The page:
Today, she sat at the very edge of the primary school’s playground, her back to the hedge that marked the border. She had tried sitting in more comfortable spots before, but she always got in the way of other children and then was driven away. Her skirt would be dirty afterwards, she knew, and she had to wrap her arms tight around her knees to keep her legs locked so that nobody would see her panties; it was quite uncomfortable.
The girl had hidden her face behind curtains of hazelnut hair, so that the others wouldn't see what she was looking at. Her name was Anne, and her doe eyes were unfocused. She was dreaming her dreams - because even at the tender age of 10 she knew that life and dreams are two very different things, and she liked her dreams better. There she was a powerful witch, in a world not unlike her own, and all the other children liked or at least respected her. It was a wonderful world that she could easily get lost in.
“What you doing?”
Anne squealed and toppled over to the side, trying desperately to keep her skirt covering her knees. Lying on the ground, she turned her head and stared at the face that grinned at her out of the hedge.
The face said “Hi.”
“Oh, Brian, what do you want?” she asked, for she had recognised the boy, who was only a year older than her and wasn't often seen around school.
“I have watched you, and seen your dreams. You want to visit your world for real?”
Grumpy, Anne got up and brushed herself down. “Huh? My world?”
“The one where you’re the powerful witch.”
Shocked, the girl took a step back, where a stone caused her to stumble and almost fall over again. “How do you know that?”
“Told you. I've seen your dreams.” He pushed his neck and shoulders out of the hedge to look at her expectantly. “Want to go there?”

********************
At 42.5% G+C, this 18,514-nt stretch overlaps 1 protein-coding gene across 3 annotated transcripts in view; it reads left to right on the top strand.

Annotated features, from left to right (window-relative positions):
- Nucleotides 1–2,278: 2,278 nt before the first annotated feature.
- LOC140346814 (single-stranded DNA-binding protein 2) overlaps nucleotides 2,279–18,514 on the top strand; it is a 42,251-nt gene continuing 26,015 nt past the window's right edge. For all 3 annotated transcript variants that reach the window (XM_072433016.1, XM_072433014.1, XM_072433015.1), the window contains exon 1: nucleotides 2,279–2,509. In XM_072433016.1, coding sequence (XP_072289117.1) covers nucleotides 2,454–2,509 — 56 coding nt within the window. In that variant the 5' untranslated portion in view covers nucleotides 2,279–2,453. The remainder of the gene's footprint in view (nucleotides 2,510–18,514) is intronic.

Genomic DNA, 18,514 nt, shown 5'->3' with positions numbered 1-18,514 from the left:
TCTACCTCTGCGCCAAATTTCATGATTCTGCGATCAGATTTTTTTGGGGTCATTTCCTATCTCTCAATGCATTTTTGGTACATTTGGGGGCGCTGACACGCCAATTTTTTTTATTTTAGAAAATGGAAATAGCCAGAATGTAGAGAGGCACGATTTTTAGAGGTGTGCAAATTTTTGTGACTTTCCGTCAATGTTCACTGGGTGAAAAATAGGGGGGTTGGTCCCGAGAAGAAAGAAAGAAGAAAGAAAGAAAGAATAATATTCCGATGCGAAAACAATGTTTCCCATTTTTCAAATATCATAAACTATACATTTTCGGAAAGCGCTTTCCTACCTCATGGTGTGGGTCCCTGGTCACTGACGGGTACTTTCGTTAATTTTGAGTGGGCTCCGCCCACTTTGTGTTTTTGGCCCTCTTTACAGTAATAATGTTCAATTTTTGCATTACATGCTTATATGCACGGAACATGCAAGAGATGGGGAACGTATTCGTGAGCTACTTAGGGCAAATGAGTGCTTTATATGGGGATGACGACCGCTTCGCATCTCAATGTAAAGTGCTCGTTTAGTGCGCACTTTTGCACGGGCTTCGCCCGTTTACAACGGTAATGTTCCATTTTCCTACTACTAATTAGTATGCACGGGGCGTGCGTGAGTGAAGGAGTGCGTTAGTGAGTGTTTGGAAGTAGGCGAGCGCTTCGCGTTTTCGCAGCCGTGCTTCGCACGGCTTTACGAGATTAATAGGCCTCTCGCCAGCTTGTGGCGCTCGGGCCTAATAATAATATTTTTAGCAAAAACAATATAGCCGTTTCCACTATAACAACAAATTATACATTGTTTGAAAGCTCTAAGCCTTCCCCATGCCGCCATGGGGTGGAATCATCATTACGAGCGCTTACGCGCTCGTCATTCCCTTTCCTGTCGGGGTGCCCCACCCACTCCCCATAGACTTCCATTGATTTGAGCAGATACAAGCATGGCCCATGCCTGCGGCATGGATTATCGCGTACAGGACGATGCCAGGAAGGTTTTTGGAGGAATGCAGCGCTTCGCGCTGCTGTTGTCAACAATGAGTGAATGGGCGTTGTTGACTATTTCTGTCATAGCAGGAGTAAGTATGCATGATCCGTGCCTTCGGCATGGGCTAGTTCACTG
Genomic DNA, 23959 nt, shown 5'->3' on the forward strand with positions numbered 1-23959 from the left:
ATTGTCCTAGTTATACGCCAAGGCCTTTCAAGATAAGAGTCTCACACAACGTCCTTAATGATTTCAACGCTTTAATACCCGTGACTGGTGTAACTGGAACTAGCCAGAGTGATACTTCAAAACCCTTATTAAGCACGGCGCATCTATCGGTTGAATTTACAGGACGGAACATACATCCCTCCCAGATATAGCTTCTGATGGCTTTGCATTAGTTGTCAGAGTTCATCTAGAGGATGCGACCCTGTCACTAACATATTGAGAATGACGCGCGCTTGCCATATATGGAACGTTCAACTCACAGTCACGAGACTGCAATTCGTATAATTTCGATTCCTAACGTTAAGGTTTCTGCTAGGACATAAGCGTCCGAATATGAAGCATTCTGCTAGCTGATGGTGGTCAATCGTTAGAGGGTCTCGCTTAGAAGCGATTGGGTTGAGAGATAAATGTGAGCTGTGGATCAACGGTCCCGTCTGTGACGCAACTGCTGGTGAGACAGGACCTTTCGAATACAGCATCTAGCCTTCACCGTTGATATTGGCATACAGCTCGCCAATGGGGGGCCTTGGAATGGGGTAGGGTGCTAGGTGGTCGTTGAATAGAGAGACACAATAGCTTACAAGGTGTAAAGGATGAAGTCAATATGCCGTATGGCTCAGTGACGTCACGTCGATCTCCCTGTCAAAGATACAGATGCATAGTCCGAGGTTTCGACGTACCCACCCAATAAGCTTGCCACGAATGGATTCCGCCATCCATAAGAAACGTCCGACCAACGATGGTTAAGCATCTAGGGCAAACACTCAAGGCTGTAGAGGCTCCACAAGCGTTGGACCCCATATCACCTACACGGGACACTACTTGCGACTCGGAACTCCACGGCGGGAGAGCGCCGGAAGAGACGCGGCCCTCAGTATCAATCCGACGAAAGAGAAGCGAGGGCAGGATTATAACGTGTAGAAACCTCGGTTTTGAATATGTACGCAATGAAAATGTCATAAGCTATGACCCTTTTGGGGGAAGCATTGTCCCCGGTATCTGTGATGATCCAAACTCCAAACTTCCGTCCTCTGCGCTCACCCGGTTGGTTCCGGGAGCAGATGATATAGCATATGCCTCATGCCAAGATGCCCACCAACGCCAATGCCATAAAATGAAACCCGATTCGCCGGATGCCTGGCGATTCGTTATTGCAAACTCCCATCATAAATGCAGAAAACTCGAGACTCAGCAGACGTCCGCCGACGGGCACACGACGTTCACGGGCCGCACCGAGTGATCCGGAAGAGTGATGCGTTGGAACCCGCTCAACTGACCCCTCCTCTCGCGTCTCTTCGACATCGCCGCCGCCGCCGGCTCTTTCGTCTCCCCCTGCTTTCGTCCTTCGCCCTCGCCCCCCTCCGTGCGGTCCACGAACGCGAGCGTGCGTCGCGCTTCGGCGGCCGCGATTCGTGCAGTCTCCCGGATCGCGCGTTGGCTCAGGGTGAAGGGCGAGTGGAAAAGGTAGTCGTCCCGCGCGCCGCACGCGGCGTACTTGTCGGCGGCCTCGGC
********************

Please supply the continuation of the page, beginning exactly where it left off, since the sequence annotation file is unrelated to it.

He offered her a dirty hand. “I know of a short cut, and that's the path we're taking now. Come with me.”
Hesitant, Anne took his hand and allowed him to drag her through the hedge.
It was the most peculiar sensation, like electricity cursing through her veins and lightning dancing at her fingertips. She let go of Brian’s hand and raised her own before her eyes. There was lightning jumping from her fingers.
“Wow...” Anne whispered.
“That’s your powers,” explained Brian, helpfully. “Your body still needs to get used to it.”
Anne lowered her hands and stared at the street she’d walked down thousands of times before.
“But, how can this be? Nothing has changed.”
“Nope. Everything has changed.” Brian shrugged at her confusion. “It’s different, leaving the playground through the gate or through the hedge. This is a different place. Your place.”
“Have you been here before?”
He grinned. “Almost ev’ry day. It’s more fun than the usual world. You get to learn a lot, here.”
Anne shook her head. “You've been to my world almost every day? How is that even possible?”
“You have strong dreams that want to live. They came to life here. Let me show you.”
Again, he took her hand. Together they walked around the hedge, to the gate that leads into the playground and the school beyond. Children, the children Anne knew, were playing there, but when Anne and Brian entered the playground, they stopped and turned to look at them. The girl shrank back, knowing that so much attention could only be bad news.
Then the cheering started. Suddenly, people were clapping her back in a friendly way, and some of the girls even tried to hug her. Brian let go of her hand and faded into the background.
“There you are!” the children shouted, and “We were waiting so long!” “We need you here!” “Good to see you!” “Finally!”
Anne turned around desperately, searching for Brian.
“I'm right here,” said his voice in her ear.
“What’s going on?” she whispered.
“They are happy to see you. They need you. You are the powerful witch.”
“It’s scary, Brian. Please, can we go back?”
Anne let him guide her away slowly, out of the cheering crowd, away from the playground.
“What’s the matter with you?” The boy stood before her, hands on hips, dirty fingernails digging into a dirty T-shirt, but still not unlike her mother in a bad mood.
They were back on the street, and all was quiet.
“These dreams were never meant to come true! I just wanted to feel better... Now I feel worse!”
“I'm sorry,” said Brian, carefully wiping a tear from her cheek. “Let’s go back then.”
“And then this will never have happened? This world will go away, right?”
“No. It has been born. It has to die to go away.”
“Then it should die! It’s not right! Dreams are only dreams. Nothing but dreams...” Anne was so beside herself with terror that Brian had to take her by the arm and lead her back through the hedge, into her own reality.